In Search of Tulsi Gabbard, Part VIII: Winter Descends


Someday, when the shattered pieces can be reassembled, when the chaotic, absurd, and bittersweet history of Tulsi Gabbard’s presidential campaign is written, there will be several chapters set in the halcyon days and nights of the summer of 2019. That was the carefree beginning of the primary season, when every one of her supporters was still confident, when all of us had a reason to believe. Through a sustained focus on the glowing optimism of the campaign’s origins, the reader shall be suitably susceptible to the brutality of the second act, when the Democratic National Committee, the cancerous corporate media it feeds, and the masses of the herd who are sacrificed unto it pool their ugliness together and upend their bilious concoction unto Gabbard. Her supporters remember that cold shock of sludge, which hit them at the same time that summer turned to winter—there is no autumn in New Hampshire, nor on the campaign trail—and that promise, turned nostalgic, was buried under snow, that electrifying hope halted in frost.

Might we dispense with the romanticism? “Hope is a term invented by politicians to keep their disciples in line.” So observed Pier Paolo Pasolini in 1975, a few months before he was murdered, possibly on the orders of the Italian government. I’ve never forgotten his cold wisdom, even at the crest of my excitement for Gabbard, but it didn’t resonate during this primary season until, at last, it became undeniable—to me, if not to the candidate’s more sanguine supporters—that the DNC had finally vanquished her campaign. When was that, exactly? When was this pyrrhic victory, in which the Democrats congratulated themselves for sabotaging themselves, officially announced? It couldn’t have been on December the 8th, when Gabbard attended a holiday parade in Merrimack: I walked in that parade, and her supporters were still so happy, even though the temperatures sunk below thirty degrees.

We began at the strip mall, sandwiched between Bernie Sanders’s posse and Pete Buttigieg’s. “Be nice to the Pete people!” Tulsi advised as we slinked along the highway before turning toward the local elementary school and wrapping it up on Baboosic Lake Road. If this route sounds familiar, it’s because it is: the Gabbard campaign walked the same exact route in the Fourth of July parade. I walked in that parade, and met her on that day, a chaotic day characterized by massive crowds of people tripping over each other in the New England heat in a frenzied effort to meet the candidates. Kristen Gillibrand marched in New Hampshire on that day, and so did Amy Klobuchar, and even John Delaney. In the five months since, Gillibrand has withdrawn, Klobuchar has scowled her way to the finals, and Delaney has yet to accept the sobering reality of his own impotence. He’s still in the hopeful stage, still living in summer while the rest of us are in the thick of winter.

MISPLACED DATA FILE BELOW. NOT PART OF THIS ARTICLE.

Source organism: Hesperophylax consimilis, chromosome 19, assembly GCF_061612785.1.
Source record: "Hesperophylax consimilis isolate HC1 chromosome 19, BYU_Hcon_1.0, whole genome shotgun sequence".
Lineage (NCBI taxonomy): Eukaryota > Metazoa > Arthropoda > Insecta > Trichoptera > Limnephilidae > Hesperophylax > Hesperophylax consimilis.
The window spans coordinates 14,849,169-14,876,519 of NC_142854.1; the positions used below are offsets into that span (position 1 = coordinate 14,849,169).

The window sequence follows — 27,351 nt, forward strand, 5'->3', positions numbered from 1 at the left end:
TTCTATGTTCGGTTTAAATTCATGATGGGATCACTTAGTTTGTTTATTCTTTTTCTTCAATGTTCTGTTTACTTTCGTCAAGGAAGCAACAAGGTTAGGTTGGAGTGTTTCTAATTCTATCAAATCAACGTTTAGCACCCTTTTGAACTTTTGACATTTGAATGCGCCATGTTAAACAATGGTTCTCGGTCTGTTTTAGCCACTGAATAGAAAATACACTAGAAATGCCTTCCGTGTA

Sofia Zaldivar never made it to the end of the campaign trail.

How striking the change of a few months can be. In July, we marched swiftly, our bare arms and legs sweating in the estival sun; in December, we trudged, our knees rising slowly, as if our ankles were fettered by the cold. And how few of us there were, relative to our summertime pack: anyone can be persuaded to join ranks on a warm summer day, but a special strain of desperate dedication is required to come together when there is ice in the air. Sanders had a visibly smaller crowd, too, but Buttigieg had more paid admirers on this occasion than he had on Independence Day. Most of them scowled at us from just a few feet away, their silent contempt reminiscent of the cold hatred we received from Kamala Harris’s staff at the New Hampshire convention. However, not a single person marched for Harris in this December parade: by the time Gabbard arrived in her gloves and coat, the Harris campaign was as dead as the grass under the snow.

If Gabbard was the asteroid that annihilated Harris, then the next question was whether she could stay above water as 2019 turned to 2020. During the parade, I met with Sofia Zaldivar and asked if she expected Gabbard to qualify for the next televised debate. She was optimistic, more so than I was, although this was neither the time nor the place for cold, clinical analysis: we were dressed up as superheroes, symbols of insurmountable tenacity and strength. Most of them donned aquatic insignias in homage to the “Water Woman” meme that, as of this writing, has yet to take Twitter by storm, but I was trapped in the rubbery torment of a full-body gorilla costume. Gabbard cheered for me, grinning in enthusiastic disbelief, but the local media was wholly unintrigued.